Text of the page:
by Shane “Spider-Menace” Hnetka
So your favourite movie won a bunch of awards including best original score. What’s the best way to honour the film’s achievements? Well, if you’re Warner Brothers and the movie is Gravity, you re-release it on Blu-ray and include the Silent Space Edition, a version of the movie without the soundtrack. Not sure if that’s how director Alfonso Cuarón actually wants his film presented or if it’s really worth buying it again. I think I’ll just keep my current Blu-ray and watch the film with the mute on.
Doing Whatever A Spider Can
Sony finally reached a collaborative agreement that will bring Spider-Man back to the Marvel Cinematic Universe. “Back” might be a bit strong — the deal lets Sony keep ownership and creative control of Spidey, but now Marvel gets to use the character in their movies. Amy Pascal, the disgraced former head of Sony, will co-produce the films with Marvel’s Kevin Feige. Still, I can’t see Sony putting up much of an argument when Marvel decides what they want to do with the character, so here’s hoping we’re in for something better than the web-slinger’s last three movies.
Still, this is a big win for Marvel, who sold Spider-Man’s movie rights back in 1999 for $7 million dollars (at the time Marvel was bankrupt and trying to get back on its feet). Sony’s made $4 billion on the franchise to date so they’ve sure gotten their money’s worth.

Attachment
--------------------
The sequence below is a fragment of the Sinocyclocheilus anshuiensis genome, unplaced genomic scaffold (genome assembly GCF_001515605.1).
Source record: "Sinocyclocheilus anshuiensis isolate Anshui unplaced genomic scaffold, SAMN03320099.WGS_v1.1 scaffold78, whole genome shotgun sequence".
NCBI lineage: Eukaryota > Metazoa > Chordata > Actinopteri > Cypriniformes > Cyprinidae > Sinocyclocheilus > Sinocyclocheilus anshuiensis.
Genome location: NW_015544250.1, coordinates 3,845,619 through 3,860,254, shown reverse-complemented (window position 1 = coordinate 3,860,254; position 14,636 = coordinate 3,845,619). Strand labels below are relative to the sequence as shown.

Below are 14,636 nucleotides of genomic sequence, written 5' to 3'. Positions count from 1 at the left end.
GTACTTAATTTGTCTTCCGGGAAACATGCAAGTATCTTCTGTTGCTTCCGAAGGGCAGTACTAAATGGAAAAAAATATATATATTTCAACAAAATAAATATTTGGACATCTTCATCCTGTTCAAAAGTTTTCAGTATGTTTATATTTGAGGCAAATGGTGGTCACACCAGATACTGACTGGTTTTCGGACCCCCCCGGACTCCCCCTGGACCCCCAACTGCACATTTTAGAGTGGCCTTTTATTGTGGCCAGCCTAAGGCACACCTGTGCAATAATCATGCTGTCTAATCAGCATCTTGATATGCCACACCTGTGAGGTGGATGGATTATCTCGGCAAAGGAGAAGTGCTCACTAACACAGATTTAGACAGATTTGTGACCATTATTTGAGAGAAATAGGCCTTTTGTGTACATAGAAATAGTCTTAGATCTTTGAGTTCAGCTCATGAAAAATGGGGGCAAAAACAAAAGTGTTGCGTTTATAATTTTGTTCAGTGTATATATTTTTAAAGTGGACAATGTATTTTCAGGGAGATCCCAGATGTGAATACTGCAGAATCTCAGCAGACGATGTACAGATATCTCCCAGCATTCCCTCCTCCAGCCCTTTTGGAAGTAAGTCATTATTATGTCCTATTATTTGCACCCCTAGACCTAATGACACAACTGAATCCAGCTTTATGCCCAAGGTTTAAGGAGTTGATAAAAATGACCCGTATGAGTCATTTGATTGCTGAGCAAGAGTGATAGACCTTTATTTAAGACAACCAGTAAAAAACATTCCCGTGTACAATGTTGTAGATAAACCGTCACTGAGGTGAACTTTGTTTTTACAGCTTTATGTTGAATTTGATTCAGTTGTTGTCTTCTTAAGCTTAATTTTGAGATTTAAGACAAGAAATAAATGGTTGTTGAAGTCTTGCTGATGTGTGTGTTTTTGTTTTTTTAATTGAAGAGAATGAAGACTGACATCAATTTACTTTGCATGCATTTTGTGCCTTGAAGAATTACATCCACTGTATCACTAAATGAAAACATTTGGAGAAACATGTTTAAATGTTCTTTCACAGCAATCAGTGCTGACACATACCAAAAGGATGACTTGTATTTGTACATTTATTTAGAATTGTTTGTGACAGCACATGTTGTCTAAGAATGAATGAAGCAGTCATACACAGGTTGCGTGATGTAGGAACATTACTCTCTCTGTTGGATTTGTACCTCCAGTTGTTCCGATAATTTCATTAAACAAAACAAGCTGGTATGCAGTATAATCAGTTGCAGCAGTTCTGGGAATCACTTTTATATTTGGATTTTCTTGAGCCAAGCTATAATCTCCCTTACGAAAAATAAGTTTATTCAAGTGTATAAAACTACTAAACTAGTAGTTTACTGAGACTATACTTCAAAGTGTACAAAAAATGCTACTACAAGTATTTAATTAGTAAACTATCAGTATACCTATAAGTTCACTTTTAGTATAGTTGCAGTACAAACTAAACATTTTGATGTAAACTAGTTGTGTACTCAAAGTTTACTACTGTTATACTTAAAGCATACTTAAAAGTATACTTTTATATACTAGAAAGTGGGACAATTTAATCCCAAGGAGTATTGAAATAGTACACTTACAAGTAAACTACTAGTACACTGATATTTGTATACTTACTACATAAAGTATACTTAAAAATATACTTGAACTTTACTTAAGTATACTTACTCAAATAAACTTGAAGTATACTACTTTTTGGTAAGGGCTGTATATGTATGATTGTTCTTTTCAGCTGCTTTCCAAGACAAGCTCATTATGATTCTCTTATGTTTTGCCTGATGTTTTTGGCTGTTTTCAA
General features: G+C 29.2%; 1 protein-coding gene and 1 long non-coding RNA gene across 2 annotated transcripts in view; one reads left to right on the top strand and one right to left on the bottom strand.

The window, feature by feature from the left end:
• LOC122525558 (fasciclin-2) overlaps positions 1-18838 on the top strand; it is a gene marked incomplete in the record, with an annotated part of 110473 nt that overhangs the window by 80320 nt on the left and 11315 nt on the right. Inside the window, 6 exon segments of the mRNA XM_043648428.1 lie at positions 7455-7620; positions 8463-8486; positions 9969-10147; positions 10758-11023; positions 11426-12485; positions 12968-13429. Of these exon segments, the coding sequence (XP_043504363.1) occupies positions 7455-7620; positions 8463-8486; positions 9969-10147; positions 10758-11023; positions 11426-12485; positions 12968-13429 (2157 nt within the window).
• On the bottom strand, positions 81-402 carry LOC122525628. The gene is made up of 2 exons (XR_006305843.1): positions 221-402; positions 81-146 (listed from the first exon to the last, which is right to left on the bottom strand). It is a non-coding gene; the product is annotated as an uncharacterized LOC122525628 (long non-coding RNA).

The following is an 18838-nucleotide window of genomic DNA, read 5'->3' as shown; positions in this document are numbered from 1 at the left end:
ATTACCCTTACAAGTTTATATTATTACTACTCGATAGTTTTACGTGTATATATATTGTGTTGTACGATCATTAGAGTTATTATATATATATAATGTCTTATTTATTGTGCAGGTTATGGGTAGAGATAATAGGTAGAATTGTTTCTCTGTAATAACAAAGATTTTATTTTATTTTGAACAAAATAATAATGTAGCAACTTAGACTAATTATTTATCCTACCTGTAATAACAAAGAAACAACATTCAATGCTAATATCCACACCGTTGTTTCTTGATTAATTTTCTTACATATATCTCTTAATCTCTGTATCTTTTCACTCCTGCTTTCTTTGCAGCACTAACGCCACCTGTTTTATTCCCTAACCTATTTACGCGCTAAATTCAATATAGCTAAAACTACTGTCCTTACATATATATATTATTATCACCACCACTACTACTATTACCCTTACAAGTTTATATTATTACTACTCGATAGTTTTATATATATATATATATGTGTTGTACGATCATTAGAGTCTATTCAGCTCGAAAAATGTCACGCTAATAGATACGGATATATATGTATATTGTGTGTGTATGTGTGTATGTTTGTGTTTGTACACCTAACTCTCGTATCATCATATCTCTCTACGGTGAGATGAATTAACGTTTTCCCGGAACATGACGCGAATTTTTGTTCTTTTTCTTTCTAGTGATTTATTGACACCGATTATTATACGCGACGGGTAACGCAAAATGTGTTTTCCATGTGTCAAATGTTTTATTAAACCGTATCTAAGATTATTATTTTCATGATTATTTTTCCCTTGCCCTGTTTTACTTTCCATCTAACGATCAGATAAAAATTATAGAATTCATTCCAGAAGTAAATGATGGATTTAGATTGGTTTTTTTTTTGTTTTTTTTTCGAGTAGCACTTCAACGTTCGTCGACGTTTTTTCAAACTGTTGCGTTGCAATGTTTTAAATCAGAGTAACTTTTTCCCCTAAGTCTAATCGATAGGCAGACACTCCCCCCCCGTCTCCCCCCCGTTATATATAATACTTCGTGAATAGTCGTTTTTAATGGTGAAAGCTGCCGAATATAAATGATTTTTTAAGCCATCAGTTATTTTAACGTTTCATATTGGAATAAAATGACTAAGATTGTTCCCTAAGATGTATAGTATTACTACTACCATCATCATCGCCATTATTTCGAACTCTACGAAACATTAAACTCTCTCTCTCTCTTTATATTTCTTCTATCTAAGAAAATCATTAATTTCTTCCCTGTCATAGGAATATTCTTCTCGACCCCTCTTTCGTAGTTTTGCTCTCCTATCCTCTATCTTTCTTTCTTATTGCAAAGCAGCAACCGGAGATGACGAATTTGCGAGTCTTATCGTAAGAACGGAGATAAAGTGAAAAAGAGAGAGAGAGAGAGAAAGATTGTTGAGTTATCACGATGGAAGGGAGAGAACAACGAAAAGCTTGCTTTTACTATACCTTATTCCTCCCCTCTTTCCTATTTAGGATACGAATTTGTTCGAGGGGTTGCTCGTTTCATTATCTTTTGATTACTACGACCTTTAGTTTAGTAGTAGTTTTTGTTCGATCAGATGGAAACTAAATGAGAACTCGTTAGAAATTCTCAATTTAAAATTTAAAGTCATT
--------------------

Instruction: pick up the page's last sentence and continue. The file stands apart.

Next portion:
Marvel has already shuffled around their movie slate to make room for Spidey, which means there’s a strong chance ol’ Web-Head will make an appearance in next year’s Captain America: Civil War, before he appears in a new movie of his own (albeit with possible guest-appearances by other Marvel characters) in 2017. The possibilities are wide open now.
Quest For Better Movies
On Feb. 17, the 1981 “movie” Caveman gets a high definition release on Blu-ray thanks to Olive Films. Caveman was a lame comedy starring Ringo Starr, Dennis Quaid and Shelley Long as cave people. They fight dinosaurs, talk in cave-gibberish the entire film and look for prehistoric love.
What I find funny is that another 1981 film about Neanderthals that features no dialogue is NOT on Blu-ray. The award-winning Canadian feature Quest for Fire is sadly not available in high definition yet. But a crappy Ringo Starr comedy is.
Studios priorities are messed up.
Shane Hnetka is a Regina film and comic book nerd. He writes Dog Blog’s weekly “Sunday Matinee” column at prairiedogmag.com.